This is a fascinating article on the use of tiny homes to help those without a place to call their own: In Detroit, Tiny Homes Are More Than a Lifestyle Trend – POLITICO Magazine
I think for many cities, apartment buildings are the way to go. More importantly, I think cities need to wake up to the problem of unaffordable housing and strive to make living in the city achievable and satisying for those that live there. If that means high rises in one city and tiny homes in another, then what works best is what should be aimed for. Here’s to livable and affordable places to live.
(Image from the article. It’s a nice place. Very IKEA, but that’s ok.)
I know, everyone says you can’t buy happiness. I think this piece does a good job of showing how money can enable you to find happiness. Now you don’t need money for this, but money helps.
What does the article say you should do?
- Buy experiences
- Make it a treat
- Buy time
- Pay now, consume later
- Invest in others
- Make it a treat
If you read the piece, you’ll get a taste of what they are getting at: Shopping for Happiness – Put A Number On It!
Of course, you can have lots happy moments without spending any money, and lots more spending a fraction of what some people spend. Perhaps the real goal is to find as many ways as you can to be happy, and aim for those with the least amount of spending.
Regardless of what you do, aim to be happy and pursue it.
I can’t vouch for everything on this list, but over the years I’ve acquired a three of the items on it and they are all good:
- Grado headphones
- Tivoli radios
- Sonos One speakers
Some are even on sale!
For more details, go here: Gift Ideas Under $200 | Bay Bloor Radio Toronto | Bay Bloor Radio Toronto Canada
December 11, 2019 in ideas, new!
Tagged audio, BayBloorRadio, Christ, gifts, grado, sound, tivoli, Toronto, Xmas
Anselm Kiefer had a big show in England this year, and that lead me down a rabbit hole reading pieces in the Guardian on him. Never boring in his art work or his interviewers, anyone interested in knowing more about this great German artist can learn more here:
Lloyd Alter makes the case here: Boosting Buffalo as a climate change haven | TreeHugger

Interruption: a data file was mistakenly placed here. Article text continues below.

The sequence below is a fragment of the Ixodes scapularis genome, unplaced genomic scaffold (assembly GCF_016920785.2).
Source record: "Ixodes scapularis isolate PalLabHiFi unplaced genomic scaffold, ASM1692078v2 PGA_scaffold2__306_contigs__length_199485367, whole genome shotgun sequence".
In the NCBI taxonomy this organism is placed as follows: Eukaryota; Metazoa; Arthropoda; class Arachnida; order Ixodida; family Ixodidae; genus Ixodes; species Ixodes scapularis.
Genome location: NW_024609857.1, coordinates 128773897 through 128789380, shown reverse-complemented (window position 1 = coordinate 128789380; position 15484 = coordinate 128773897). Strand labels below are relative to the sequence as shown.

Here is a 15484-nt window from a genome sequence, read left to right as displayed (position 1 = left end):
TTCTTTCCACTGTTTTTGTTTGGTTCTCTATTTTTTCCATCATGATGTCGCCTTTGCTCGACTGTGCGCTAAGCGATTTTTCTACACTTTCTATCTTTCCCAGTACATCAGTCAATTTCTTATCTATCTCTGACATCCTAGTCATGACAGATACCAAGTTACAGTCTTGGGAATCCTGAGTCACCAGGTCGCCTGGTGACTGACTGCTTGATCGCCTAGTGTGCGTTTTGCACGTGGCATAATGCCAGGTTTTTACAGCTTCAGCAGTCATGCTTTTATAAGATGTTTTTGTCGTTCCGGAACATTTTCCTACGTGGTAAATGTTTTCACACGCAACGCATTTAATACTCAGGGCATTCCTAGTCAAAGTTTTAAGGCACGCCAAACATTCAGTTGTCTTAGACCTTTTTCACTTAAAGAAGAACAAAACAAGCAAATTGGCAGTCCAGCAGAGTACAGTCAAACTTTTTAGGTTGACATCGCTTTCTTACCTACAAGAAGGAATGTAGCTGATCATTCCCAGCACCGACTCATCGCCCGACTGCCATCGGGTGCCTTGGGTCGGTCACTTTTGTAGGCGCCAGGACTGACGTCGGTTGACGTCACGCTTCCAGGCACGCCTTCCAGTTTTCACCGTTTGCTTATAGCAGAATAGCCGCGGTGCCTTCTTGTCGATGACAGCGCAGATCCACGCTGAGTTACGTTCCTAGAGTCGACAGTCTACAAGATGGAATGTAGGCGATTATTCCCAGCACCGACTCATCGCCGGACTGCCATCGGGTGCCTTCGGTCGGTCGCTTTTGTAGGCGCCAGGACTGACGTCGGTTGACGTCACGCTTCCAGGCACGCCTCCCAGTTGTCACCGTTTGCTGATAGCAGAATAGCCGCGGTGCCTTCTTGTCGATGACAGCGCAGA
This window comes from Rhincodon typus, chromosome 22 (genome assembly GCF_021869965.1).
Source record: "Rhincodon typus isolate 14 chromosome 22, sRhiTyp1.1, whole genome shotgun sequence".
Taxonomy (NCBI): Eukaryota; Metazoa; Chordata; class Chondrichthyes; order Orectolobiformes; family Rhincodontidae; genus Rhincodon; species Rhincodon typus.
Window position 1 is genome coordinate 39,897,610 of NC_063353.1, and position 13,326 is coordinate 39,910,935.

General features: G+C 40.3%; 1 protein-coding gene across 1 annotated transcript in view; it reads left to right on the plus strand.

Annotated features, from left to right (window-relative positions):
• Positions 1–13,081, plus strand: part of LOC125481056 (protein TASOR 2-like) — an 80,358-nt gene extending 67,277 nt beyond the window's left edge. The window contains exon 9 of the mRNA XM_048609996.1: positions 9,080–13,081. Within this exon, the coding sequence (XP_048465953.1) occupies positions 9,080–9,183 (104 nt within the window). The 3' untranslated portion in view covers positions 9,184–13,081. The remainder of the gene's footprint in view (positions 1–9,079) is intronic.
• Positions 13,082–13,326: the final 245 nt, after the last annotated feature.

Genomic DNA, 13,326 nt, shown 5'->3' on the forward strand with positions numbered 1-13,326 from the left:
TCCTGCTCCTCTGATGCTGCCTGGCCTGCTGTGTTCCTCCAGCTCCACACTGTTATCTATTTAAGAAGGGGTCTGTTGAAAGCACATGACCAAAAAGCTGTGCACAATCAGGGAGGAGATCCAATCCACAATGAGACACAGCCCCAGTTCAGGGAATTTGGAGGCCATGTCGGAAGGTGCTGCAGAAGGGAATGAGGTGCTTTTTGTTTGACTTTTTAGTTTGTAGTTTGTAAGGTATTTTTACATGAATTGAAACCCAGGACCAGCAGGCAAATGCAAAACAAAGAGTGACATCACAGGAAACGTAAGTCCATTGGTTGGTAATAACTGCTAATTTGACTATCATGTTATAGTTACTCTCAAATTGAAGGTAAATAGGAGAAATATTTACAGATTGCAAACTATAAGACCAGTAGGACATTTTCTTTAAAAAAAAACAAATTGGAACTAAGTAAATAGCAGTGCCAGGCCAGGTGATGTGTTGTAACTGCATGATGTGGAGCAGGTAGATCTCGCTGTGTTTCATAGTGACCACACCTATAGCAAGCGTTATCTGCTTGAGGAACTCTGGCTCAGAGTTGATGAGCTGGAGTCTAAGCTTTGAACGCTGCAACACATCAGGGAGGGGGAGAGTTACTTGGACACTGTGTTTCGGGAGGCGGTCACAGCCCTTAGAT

I have to admit that Buffalo is primed for people who will try to escape both the effects of climate change and do so in a way that doesn’t cost them a fortune. Buffalo will offer all of that. But so do other Rust Belt cities. It will be interesting to see which if any of them truly do see a resurgence as climatic problems plague other cities. I’m hopeful for Buffalo that it is one of them.
I’ve seen many instances where a sudden outrage occurs because some ecommerce site like Amazon or some T shirt store ends up selling some product which an outrageous message on it. People will howl: how could they choose to do something so stupid? This article gives a good explanation of just how such stupidity occurs: How Amazon Ended Up With Auschwitz Christmas Ornaments for Sale | WIRED
In a nutshell, things are automated to the point that many of these platforms take on products with little if no review. The cost of review would be much much higher than the occasional cost of having to deal with these exceptions. Given that, expect more and more of this to occur until some legislation comes into play.
A simple way of determining if an email is a phishing attempt is to move your mouse over the link(s) in it to see if they match what is on your screen. For example, if you get an email from Apple that says:
Use this link https://applid.apple.com to verify your account
You might move your mouse over the URL and see that the link is to company https://phishingRUs.com/ or something else.
But what if the URL is a URL shortening site, like http://bit.ly or http://dlvr.it/?
My advice: assume it is a phishing attack. It could be the real company, but most large organizations will not do this. (And if they do, they need to at least be explicit about it in the URL).
My general advice: if you are not sure or uncomfortable, assume it is spam or phishing and delete it.